The Entertainment Software Rating Board (ESRB) have announced they will be adding content warning on games with lootboxes and similar mechanics.
EA even removed premium currency from FIFA 18 and FIFA 19 after Belgium authorities deemed lootboxes as being on-par with gambling. In addition several companies pulled their games from service within Belgium.
Now, the ESRB will introduce a new content warning label to boxes (pictured above). “To provide even greater transparency about the nature of in-game items available for purchase,” the blog post explains “the ESRB will now begin assigning a new Interactive Element.”
In 2018, the ESRB approved mandating of including labels on games that contain in-game microtransactions and post-launch downloadable content. This “In-Game Purchases” warning can now be expanded to “In-Game Purchases (Includes Random Items).”
The exact definitions the ESRB will be relying on are as follows:
“This new Interactive Element, In-Game Purchases (Includes Random Items), will be assigned to any game that contains in-game offers to purchase digital goods or premiums with real world currency (or with virtual coins or other forms of in-game currency that can be purchased with real world currency) for which the player doesn’t know prior to purchase the specific digital goods or premiums they will be receiving (e.g., loot boxes, item packs, mystery awards).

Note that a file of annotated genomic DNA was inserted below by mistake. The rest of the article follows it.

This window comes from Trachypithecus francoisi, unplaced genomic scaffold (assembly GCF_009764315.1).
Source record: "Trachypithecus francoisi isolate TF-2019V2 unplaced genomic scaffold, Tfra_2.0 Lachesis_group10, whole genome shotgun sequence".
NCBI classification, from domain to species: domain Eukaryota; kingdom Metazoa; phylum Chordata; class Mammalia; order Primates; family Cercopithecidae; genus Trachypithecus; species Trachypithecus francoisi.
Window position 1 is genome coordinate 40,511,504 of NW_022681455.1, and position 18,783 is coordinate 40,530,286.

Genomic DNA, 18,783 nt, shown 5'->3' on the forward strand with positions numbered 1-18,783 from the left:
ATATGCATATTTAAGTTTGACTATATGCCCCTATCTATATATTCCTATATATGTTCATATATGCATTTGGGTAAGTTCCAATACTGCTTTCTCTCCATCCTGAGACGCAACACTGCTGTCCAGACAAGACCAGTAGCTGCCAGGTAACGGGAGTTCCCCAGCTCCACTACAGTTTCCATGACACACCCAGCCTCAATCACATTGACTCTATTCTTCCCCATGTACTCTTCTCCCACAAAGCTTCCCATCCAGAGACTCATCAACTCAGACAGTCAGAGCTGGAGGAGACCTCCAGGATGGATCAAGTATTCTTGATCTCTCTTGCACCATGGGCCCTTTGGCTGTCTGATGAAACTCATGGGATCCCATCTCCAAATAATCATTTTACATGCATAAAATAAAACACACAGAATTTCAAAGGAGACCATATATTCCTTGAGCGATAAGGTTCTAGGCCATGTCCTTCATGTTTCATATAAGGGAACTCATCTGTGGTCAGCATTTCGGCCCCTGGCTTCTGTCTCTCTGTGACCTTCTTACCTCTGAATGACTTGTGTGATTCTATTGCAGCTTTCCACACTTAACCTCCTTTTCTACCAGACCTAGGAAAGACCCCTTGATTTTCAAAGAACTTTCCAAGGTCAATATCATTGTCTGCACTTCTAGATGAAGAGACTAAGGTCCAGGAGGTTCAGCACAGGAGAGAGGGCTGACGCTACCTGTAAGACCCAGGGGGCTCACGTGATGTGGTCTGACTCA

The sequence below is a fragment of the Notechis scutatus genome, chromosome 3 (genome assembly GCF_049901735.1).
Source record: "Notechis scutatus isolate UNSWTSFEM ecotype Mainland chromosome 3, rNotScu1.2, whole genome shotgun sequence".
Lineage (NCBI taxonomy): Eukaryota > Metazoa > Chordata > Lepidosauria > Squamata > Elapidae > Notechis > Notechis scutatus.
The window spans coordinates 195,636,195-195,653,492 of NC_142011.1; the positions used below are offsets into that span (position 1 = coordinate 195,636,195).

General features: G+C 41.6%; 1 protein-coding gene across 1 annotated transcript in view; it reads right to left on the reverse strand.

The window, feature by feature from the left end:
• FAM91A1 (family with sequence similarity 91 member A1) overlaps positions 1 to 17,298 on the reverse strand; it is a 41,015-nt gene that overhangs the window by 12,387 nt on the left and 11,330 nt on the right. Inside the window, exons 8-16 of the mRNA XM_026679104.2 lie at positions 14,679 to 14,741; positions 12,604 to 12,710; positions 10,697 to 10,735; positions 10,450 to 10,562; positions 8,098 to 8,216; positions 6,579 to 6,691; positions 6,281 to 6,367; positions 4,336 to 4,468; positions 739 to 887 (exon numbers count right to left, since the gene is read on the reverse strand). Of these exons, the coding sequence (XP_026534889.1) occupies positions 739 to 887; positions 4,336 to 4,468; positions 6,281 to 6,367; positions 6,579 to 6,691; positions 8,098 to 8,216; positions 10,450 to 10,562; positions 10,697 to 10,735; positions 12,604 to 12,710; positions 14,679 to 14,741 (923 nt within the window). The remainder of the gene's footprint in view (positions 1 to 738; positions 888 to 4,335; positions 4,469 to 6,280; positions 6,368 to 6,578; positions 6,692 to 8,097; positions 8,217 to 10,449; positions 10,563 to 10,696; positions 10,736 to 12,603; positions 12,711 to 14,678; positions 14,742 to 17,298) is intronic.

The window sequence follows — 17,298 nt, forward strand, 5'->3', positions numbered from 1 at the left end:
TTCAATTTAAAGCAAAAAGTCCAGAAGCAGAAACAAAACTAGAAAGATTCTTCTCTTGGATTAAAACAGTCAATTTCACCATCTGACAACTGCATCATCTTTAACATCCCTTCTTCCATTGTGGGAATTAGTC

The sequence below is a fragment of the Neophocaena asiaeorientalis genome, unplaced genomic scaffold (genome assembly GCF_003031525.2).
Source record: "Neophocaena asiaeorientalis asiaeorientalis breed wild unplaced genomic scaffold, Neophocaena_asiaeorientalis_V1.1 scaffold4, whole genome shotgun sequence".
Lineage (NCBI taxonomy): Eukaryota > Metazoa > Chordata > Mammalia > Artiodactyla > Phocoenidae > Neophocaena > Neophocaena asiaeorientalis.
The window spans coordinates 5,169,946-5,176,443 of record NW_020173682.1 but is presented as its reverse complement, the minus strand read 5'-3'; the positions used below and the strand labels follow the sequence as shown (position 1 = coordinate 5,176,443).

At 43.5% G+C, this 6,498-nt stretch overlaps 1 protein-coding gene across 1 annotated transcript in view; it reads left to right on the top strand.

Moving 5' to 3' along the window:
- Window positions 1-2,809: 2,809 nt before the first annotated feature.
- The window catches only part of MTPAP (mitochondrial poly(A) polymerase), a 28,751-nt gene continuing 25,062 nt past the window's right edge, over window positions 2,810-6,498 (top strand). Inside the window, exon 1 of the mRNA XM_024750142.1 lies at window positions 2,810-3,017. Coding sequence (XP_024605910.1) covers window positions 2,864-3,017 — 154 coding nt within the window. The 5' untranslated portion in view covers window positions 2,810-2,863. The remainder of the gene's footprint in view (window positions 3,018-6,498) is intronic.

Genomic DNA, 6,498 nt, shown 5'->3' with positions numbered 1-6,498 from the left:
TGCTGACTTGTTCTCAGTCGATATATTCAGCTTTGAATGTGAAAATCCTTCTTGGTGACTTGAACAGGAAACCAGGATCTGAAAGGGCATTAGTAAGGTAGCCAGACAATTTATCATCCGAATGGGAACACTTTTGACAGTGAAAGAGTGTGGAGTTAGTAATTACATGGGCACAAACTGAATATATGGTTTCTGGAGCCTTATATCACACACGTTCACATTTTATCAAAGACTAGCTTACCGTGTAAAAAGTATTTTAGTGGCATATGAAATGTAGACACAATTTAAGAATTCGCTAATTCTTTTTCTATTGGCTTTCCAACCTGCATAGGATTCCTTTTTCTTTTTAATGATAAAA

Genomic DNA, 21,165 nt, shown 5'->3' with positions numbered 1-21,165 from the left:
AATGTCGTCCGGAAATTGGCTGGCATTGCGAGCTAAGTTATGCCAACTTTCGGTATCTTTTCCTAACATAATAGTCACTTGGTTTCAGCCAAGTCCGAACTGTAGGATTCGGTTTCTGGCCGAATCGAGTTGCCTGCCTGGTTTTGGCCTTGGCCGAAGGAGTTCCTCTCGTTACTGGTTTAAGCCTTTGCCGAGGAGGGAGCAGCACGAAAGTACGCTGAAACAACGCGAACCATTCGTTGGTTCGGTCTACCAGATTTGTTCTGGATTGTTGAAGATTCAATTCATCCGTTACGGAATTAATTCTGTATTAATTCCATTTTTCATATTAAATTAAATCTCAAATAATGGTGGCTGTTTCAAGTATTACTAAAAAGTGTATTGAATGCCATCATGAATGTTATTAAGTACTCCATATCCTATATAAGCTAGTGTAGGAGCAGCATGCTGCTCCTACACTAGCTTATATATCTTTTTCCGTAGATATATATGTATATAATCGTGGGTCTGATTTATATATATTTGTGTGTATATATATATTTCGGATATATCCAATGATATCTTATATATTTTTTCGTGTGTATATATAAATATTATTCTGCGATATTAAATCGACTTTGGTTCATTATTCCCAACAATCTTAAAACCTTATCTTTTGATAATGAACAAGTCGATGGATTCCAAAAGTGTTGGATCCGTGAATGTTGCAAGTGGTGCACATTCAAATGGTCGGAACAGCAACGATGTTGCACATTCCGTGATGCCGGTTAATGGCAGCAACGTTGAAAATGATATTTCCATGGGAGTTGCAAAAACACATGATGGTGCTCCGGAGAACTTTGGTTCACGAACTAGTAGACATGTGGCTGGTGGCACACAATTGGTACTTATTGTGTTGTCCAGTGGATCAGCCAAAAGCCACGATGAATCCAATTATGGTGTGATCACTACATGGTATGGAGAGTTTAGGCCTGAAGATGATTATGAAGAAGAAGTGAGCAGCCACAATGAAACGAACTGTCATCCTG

In-Game Purchases (Includes Random Items) will be assigned to all games that include purchases with any randomized elements, including loot boxes, gacha games, item or card packs, prize wheels, treasure chests, and more. Games that have the In-Game Purchases (Includes Random Items) notice may also include other non-randomized paid elements.
The original In-Game Purchases notice will still be assigned to games that offer any other type of purchase, including additional levels, cosmetic items, DLC, expansions, etc. However, going forward it will not be assigned to games with “loot boxes” or similar mechanics to ensure consumers clearly understand when the game offers purchases with randomized elements.”
The ESRB state this was introduced now due to two factors “According to research,” the ESRB state, “parents are far more concerned about their child’s ability to spend real money in games than the fact that those in-game purchases may be randomized.”
They also state that “many game consumers and enthusiasts (not necessarily parents) have reached out” to them, asking for identifiers on games with random purchases.
The term “loot box” was also avoided, as the term “doesn’t encompass all types of randomized in-game purchase mechanics.”
The label “accounts for loot boxes and all similar mechanics that offer random items in exchange for real-world currency or in-game currency that can be purchased with real money.”
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